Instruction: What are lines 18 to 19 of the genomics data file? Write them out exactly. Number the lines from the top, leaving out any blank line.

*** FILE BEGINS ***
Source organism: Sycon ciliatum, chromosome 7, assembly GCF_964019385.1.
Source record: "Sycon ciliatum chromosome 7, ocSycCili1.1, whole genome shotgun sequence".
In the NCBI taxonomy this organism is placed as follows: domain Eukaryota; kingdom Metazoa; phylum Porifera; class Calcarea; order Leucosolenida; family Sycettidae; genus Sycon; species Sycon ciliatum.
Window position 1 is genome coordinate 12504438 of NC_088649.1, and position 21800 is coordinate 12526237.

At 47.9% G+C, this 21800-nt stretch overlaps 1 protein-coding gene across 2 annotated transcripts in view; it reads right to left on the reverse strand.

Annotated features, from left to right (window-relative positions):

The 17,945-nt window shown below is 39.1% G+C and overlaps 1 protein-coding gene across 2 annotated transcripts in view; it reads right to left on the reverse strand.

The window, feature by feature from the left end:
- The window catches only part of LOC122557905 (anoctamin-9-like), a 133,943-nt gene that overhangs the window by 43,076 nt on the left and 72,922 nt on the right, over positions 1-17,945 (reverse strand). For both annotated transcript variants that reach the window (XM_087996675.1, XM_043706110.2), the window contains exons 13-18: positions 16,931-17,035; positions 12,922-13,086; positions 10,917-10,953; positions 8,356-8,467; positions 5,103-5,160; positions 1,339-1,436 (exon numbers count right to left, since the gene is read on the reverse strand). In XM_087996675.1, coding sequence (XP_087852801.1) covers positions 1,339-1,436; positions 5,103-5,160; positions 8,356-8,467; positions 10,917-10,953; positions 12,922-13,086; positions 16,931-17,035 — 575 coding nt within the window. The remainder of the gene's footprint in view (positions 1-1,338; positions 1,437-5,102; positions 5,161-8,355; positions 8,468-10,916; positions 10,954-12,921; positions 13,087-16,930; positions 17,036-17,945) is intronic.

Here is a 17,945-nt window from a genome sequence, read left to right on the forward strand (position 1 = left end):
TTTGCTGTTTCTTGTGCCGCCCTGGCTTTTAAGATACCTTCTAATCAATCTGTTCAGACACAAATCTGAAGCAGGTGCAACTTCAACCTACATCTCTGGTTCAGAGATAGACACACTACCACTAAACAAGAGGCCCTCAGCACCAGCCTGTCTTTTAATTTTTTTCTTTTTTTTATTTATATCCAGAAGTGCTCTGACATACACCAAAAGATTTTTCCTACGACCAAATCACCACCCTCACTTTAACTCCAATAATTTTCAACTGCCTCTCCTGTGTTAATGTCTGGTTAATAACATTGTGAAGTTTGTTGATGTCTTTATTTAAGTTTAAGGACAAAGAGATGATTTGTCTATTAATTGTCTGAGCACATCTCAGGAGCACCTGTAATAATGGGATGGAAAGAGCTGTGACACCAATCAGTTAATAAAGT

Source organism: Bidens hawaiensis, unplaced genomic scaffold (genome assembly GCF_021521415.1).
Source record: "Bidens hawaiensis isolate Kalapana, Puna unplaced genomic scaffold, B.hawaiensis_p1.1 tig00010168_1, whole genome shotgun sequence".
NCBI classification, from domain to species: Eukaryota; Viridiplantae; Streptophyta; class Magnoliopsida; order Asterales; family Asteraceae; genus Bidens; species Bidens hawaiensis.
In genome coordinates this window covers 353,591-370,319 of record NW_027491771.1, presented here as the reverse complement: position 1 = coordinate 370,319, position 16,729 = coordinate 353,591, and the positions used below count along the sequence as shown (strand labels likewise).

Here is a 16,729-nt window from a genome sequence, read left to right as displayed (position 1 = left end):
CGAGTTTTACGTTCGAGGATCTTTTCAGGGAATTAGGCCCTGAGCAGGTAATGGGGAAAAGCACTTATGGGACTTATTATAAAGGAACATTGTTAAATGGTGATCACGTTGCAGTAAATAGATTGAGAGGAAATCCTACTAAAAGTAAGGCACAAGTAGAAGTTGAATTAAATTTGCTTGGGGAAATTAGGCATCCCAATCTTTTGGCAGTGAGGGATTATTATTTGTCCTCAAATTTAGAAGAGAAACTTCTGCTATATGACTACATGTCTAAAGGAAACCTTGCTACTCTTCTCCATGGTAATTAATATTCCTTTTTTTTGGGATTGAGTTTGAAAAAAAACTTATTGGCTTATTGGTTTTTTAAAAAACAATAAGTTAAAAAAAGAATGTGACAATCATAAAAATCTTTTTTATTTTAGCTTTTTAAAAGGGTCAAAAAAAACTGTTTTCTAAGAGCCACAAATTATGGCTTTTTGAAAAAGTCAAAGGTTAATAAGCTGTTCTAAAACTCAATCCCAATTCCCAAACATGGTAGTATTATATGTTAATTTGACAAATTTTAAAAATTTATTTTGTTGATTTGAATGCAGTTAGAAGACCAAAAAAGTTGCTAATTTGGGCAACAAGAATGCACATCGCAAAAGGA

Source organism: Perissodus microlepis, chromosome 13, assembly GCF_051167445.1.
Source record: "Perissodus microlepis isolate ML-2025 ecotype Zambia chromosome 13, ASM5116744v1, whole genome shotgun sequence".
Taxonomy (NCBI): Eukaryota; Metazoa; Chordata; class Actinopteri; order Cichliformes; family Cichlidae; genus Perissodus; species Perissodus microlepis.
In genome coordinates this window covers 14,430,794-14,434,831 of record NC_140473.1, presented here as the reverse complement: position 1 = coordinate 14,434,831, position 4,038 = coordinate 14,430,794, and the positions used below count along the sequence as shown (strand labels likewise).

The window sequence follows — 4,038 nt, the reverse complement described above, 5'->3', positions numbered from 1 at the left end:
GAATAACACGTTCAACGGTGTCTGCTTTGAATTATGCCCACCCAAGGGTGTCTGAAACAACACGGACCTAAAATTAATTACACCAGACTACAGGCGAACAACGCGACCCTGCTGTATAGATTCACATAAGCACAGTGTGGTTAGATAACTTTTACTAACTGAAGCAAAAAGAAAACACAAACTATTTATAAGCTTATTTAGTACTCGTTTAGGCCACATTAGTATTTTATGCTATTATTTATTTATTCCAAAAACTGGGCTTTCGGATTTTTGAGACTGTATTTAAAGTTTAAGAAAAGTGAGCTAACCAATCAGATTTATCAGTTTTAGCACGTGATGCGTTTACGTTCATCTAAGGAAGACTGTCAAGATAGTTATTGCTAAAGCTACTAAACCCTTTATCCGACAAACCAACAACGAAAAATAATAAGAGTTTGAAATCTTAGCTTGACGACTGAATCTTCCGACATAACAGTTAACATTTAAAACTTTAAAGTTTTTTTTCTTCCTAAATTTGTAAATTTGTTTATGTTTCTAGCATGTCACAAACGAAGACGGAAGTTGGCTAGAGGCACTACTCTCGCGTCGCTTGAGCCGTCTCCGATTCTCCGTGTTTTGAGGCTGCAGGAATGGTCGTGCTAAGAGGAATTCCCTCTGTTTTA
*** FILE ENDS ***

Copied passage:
Source organism: Perissodus microlepis, chromosome 13, assembly GCF_051167445.1.
Source record: "Perissodus microlepis isolate ML-2025 ecotype Zambia chromosome 13, ASM5116744v1, whole genome shotgun sequence".